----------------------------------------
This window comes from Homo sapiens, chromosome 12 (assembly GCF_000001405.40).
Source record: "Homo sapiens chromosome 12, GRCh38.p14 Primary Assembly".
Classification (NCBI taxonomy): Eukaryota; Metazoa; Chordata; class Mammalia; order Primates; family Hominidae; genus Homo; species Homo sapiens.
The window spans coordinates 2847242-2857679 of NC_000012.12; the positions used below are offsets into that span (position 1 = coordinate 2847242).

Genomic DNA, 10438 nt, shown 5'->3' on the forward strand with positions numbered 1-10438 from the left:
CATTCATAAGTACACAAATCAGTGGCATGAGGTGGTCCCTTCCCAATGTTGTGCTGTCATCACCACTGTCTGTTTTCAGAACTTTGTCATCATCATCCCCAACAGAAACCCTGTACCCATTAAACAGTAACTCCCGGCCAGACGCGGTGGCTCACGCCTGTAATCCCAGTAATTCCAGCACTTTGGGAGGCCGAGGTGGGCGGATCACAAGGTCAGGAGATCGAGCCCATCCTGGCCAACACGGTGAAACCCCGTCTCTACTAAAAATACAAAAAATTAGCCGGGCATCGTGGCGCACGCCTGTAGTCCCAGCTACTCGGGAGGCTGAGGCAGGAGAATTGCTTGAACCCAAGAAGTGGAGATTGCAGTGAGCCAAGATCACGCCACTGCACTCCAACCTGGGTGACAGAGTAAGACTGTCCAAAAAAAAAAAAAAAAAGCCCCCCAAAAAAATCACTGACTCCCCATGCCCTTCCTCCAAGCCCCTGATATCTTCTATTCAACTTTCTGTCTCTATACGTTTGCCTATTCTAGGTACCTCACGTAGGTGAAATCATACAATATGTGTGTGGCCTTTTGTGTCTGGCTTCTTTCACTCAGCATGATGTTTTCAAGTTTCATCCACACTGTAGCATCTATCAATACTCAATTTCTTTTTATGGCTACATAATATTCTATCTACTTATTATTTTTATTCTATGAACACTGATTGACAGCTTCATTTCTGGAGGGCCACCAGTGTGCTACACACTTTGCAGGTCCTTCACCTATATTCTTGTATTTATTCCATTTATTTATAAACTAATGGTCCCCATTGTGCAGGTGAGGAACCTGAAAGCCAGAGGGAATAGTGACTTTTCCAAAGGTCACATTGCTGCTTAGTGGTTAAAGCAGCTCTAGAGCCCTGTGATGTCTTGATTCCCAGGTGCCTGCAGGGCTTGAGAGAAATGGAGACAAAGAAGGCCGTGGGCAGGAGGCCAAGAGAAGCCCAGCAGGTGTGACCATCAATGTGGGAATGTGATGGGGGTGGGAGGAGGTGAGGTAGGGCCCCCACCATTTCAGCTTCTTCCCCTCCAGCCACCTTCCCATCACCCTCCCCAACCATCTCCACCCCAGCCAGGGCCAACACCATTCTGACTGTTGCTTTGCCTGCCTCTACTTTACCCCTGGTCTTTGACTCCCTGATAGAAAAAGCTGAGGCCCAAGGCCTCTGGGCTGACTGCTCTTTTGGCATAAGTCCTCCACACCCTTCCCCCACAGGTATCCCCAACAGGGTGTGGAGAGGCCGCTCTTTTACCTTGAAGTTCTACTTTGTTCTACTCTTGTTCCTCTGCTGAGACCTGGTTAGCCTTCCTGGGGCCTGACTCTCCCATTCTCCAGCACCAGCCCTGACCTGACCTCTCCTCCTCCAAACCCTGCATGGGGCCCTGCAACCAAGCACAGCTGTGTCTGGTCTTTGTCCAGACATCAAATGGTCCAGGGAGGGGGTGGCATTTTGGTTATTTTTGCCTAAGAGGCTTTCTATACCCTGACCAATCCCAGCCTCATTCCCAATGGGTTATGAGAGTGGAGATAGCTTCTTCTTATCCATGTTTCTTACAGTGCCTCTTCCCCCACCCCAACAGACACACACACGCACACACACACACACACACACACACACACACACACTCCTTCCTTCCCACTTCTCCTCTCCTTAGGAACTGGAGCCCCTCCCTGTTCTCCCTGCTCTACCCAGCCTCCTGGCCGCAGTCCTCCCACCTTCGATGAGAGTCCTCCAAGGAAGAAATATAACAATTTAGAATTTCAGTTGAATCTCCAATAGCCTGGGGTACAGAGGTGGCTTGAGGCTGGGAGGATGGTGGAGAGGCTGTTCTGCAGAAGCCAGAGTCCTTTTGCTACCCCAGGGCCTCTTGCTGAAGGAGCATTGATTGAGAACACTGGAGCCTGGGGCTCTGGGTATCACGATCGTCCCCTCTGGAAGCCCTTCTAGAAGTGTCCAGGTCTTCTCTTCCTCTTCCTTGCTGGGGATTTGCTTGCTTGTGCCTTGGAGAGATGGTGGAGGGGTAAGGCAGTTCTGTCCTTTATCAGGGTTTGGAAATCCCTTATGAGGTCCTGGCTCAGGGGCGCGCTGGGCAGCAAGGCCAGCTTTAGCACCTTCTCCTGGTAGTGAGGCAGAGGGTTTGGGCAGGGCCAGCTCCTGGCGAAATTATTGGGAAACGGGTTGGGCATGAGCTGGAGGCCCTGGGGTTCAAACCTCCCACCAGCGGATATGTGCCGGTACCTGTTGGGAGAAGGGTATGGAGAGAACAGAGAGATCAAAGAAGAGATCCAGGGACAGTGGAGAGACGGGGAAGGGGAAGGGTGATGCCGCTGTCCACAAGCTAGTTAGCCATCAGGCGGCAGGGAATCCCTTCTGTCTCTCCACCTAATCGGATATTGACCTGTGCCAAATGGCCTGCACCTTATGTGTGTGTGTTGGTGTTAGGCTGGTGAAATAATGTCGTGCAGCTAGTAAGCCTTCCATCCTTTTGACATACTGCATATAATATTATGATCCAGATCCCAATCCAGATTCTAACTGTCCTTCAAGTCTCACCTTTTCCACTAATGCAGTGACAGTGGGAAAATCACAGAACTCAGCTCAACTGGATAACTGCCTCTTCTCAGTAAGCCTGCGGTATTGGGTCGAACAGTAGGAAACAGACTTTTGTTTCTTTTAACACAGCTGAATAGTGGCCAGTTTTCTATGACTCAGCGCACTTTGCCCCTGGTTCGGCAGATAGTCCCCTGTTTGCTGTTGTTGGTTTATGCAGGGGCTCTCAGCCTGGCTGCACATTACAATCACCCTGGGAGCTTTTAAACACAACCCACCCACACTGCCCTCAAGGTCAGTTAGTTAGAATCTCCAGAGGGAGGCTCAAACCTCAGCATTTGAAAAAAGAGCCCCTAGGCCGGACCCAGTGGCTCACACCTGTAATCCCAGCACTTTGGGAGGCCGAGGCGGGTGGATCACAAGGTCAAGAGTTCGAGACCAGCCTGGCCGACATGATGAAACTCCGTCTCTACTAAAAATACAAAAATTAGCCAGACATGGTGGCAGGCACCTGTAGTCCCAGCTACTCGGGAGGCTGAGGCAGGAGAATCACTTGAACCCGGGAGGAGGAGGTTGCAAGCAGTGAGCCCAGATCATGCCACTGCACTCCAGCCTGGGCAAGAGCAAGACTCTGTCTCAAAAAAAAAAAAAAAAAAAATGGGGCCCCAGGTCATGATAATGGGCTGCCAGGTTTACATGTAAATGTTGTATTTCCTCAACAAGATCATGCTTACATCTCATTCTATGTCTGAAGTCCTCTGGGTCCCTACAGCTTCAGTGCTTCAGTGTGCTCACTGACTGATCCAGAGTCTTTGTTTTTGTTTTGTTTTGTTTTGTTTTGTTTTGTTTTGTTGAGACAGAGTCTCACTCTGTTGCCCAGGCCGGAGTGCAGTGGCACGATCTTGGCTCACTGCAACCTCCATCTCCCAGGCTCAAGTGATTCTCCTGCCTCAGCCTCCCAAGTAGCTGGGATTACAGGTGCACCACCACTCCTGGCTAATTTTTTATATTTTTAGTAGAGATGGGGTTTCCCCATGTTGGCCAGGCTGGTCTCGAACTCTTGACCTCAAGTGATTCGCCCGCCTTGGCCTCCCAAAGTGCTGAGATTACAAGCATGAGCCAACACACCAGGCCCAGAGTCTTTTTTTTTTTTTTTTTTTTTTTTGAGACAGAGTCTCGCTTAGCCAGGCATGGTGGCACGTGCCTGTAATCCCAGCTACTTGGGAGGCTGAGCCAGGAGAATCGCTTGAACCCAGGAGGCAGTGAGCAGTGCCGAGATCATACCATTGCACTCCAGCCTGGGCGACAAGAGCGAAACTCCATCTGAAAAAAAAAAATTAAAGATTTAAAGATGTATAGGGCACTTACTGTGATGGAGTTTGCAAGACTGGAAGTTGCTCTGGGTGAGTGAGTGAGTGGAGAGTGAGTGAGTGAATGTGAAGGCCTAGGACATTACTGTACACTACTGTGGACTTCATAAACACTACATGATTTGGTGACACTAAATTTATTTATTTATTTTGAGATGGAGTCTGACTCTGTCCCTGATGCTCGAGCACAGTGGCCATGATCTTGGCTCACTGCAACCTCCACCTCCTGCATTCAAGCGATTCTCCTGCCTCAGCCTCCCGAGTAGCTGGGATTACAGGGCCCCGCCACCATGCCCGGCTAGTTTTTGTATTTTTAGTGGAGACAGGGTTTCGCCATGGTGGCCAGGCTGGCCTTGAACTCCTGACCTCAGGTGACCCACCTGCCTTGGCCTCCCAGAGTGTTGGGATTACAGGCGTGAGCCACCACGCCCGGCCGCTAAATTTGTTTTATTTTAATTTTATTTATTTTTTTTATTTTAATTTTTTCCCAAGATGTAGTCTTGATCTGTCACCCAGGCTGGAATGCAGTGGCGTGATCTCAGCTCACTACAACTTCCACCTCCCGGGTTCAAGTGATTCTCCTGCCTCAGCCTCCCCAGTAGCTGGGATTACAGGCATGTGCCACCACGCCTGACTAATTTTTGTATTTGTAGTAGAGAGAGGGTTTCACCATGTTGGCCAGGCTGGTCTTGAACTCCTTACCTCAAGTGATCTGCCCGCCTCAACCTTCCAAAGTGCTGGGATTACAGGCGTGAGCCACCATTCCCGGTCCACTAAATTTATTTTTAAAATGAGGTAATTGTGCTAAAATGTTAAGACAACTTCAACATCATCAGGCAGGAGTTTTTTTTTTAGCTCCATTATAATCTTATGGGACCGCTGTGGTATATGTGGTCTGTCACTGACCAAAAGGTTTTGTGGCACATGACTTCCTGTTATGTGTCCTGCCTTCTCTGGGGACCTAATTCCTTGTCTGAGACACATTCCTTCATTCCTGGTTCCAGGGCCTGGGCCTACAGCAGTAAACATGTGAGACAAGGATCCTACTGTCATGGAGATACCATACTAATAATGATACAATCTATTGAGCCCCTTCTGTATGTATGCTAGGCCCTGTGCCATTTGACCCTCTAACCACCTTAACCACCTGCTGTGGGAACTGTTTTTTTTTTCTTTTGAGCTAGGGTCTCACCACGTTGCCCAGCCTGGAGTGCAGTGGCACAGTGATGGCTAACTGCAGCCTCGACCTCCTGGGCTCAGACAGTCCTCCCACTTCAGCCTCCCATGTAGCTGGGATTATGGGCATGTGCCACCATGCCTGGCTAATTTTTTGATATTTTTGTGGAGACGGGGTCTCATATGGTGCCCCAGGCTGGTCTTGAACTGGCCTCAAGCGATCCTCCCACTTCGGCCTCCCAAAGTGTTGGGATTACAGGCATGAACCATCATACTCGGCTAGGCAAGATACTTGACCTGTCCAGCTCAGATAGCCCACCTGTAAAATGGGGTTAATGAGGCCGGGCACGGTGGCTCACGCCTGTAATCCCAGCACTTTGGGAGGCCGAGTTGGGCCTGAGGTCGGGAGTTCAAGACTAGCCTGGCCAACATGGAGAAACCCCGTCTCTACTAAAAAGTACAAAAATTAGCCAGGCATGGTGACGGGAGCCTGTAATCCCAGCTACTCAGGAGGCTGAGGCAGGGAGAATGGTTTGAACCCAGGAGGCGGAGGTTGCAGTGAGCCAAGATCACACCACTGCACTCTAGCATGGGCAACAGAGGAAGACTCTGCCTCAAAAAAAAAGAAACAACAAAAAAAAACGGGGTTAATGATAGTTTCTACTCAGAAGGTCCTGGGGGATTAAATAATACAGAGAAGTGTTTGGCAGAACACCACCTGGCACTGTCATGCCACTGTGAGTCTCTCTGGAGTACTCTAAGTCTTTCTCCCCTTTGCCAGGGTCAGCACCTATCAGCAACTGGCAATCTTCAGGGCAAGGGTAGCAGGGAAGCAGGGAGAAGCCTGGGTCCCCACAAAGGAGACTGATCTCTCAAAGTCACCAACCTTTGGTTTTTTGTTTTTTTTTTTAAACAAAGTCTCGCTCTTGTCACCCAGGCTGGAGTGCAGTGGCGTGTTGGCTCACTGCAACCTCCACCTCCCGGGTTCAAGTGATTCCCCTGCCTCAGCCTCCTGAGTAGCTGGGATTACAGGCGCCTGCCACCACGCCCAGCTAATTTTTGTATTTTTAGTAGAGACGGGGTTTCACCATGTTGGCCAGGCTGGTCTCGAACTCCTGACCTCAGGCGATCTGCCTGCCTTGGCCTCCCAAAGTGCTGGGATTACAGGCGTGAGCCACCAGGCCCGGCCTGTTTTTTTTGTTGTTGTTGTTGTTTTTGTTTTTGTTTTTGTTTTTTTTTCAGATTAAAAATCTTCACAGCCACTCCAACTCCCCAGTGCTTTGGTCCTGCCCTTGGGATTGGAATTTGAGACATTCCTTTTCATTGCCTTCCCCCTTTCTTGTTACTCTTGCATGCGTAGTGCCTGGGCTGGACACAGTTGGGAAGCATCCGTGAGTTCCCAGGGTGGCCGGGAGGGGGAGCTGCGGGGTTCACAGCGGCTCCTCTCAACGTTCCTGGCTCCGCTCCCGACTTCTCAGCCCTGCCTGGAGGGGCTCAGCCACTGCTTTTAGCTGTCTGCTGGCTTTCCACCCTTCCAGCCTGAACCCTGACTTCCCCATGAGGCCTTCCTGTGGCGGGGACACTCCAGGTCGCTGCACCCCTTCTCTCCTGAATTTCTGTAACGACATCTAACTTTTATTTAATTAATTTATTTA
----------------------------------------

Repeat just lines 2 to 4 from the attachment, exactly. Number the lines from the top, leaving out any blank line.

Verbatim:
Source record: "Homo sapiens chromosome 12, GRCh38.p14 Primary Assembly".
Classification (NCBI taxonomy): Eukaryota; Metazoa; Chordata; class Mammalia; order Primates; family Hominidae; genus Homo; species Homo sapiens.
The window spans coordinates 2847242-2857679 of NC_000012.12; the positions used below are offsets into that span (position 1 = coordinate 2847242).